I feel, a little, for David De Gea. I am as helpless as the rest of you in trying to express my feelings towards the father of Aylan Kurdi, the three-year-old whose lifeless body was held by a Turkish policeman - and towards that child’s mother and brother who also died, as hundreds of others have, in the attempt to reach Europe.
Beyond that perspective, it seems almost futile to make sense of the price that men will pay for what, after all, are the very blessed among us, the sports players who earn sometimes beyond their wildest imagination to play a game.
Yet it is the addiction of ordinary folk - maybe you, certainly me and a billion or more people - whose TV subscriptions are the major reason for the ever spiralling transfer fees paid for sports players, footballers in particular.
England tops the league of fees in part because rich owners, mostly foreigners, buy its clubs, either as prestige elements to their portfolios, or with the intention to profit from their investments. How would they do that? Television is the short answer.
The new Premier League TV contract, which kicks in from 2016, will pay each of the 20 EPL clubs a share of 5.14 billion pounds over three seasons for domestic rights alone. Overseas rights are still being negotiated in 180 territories, and are expected to add at least 2.2billion pounds to the kitty.
That, in anybody’s language, buys a lot of players.
The trick for the clubs is how to spend it, how to get the right blend of human beings that might challenge the elite of Europe - Barcelona, Real Madrid, Bayern Munich, Juventus and, with burgeoning Middle east wealth, Paris St Germain.
The Parisians, like most of the European clubs, are not very Parisian in make up. The players, paid for by the Sovereign fund of Qatar, are Brazilian, Argentinian, Swedish, actually you name it.
By the same token, Manchester City, bankrolled by another ruling family from Abu Dhabi, is just as determined to pay whatever it takes to build a team to take on the world.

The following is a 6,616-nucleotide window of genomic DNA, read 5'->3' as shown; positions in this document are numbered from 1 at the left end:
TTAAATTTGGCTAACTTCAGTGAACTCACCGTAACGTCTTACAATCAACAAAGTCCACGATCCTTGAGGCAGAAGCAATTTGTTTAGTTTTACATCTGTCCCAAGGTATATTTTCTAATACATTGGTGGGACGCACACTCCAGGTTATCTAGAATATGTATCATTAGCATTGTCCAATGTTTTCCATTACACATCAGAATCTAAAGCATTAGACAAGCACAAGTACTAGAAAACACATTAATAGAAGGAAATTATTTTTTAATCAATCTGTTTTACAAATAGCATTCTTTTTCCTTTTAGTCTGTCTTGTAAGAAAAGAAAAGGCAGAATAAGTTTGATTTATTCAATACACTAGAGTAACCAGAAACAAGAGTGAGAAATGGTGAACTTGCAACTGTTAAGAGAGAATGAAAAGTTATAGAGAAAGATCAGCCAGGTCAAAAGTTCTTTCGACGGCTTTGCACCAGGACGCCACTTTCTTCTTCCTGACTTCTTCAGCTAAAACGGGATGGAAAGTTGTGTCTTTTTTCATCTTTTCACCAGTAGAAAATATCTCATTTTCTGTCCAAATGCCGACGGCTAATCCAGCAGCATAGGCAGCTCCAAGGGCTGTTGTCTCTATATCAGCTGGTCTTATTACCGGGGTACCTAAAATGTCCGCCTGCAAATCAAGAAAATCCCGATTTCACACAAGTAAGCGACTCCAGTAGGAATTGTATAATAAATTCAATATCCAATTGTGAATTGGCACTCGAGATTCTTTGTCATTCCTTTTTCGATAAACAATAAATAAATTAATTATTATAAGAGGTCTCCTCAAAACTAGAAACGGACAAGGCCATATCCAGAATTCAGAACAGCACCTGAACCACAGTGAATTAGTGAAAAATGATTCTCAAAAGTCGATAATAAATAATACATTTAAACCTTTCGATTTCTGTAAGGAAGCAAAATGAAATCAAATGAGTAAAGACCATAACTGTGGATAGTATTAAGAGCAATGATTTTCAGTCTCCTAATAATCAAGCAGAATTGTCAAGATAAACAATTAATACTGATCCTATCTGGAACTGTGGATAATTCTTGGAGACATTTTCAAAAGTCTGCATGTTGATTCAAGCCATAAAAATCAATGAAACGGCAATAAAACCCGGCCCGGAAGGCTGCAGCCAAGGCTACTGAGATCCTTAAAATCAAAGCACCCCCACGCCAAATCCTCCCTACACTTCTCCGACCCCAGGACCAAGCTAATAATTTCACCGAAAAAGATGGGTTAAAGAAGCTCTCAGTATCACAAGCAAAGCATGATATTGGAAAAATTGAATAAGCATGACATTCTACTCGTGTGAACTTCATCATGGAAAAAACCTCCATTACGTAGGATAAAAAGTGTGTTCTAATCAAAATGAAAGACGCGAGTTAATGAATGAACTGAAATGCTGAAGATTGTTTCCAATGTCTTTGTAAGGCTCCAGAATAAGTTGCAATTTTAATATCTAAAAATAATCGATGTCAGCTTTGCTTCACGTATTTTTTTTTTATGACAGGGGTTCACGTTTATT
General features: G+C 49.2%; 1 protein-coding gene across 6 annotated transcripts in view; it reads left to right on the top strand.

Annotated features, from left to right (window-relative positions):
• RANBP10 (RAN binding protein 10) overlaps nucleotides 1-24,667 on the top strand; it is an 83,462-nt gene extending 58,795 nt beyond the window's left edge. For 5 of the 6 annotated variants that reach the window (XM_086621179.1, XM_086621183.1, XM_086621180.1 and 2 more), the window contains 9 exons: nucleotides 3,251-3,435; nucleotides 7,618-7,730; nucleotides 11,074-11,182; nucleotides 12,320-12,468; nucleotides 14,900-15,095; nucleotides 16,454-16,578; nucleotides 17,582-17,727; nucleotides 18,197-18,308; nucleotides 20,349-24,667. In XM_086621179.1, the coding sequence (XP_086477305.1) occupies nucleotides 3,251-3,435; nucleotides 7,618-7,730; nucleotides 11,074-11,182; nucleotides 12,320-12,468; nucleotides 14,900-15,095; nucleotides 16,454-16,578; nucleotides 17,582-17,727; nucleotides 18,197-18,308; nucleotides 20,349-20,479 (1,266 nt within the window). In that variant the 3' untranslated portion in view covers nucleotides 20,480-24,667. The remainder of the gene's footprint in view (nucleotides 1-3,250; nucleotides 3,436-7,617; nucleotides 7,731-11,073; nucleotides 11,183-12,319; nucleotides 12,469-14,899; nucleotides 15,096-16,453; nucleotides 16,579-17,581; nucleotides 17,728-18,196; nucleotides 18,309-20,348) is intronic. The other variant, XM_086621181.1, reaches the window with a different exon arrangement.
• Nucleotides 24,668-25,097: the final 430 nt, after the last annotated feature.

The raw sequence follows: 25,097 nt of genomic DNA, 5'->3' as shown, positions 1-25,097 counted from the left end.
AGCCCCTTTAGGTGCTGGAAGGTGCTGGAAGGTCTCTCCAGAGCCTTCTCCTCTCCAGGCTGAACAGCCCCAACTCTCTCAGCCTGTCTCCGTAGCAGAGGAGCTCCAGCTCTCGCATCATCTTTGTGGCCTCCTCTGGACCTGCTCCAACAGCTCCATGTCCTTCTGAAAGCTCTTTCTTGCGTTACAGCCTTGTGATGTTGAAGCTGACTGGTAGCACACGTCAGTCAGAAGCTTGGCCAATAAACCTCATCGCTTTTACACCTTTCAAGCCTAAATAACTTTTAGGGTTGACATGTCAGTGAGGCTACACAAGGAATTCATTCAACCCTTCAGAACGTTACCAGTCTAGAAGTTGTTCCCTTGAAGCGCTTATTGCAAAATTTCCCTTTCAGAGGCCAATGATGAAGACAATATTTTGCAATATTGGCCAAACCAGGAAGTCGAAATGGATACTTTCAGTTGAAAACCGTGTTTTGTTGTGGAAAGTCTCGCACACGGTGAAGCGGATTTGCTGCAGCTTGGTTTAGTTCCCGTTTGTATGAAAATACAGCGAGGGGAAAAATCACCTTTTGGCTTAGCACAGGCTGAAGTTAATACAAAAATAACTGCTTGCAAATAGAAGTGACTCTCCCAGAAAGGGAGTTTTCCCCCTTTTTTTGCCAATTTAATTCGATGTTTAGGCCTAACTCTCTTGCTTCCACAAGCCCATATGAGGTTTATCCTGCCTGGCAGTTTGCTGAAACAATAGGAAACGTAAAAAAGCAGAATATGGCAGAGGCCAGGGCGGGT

Who are the winners and losers in this summer window? The football city of Manchester gives a clue.
ManCity (which we might call Abu Dhabi City) was prevented last season from paying what it wanted to in recruiting players. So was Paris SG. They were prepared to engage lawyers to claim that what UEFA, the European football authority, called Financial Fair Play was a restrictive practice against European Community law.
UEFA backed down, City and PSG have piled in, buying more and more players for prices that even the ruling class of clubs like Manchester United, Chelsea, Real Madrid baulk at.
City has been far and away the 'winner' in this race to the bank. Having finished only second to Chelsea last season, it has splashed out 154 million pounds in transfer fees. New City blues this season bolster every department of the team - from the 32 million pound central defender Nicolas Otamendi to the 49 million pounds winger Raheem Sterling, and to Kevin De Bruyne who cost the top fee in this summer’s market, over 52 million pounds.
De Bruyne was sold for a third of that sum by Chelsea to Wolfsburg 18 months ago. The Chelsea coach Jose Mourinho did not rate the Belgian De Bruyne enough to give him more than three games, but with Wolfsburg he blossomed into a midfielder who could make or score goals, voted the outstanding individual in the entire Bundesliga last season.
Chelsea’s cast off has been invited by City to knock Mourinho’s team off the top of the league. From what I have seen of him, he looks the complete player, strong, swift, consistent, and dynamic with either foot.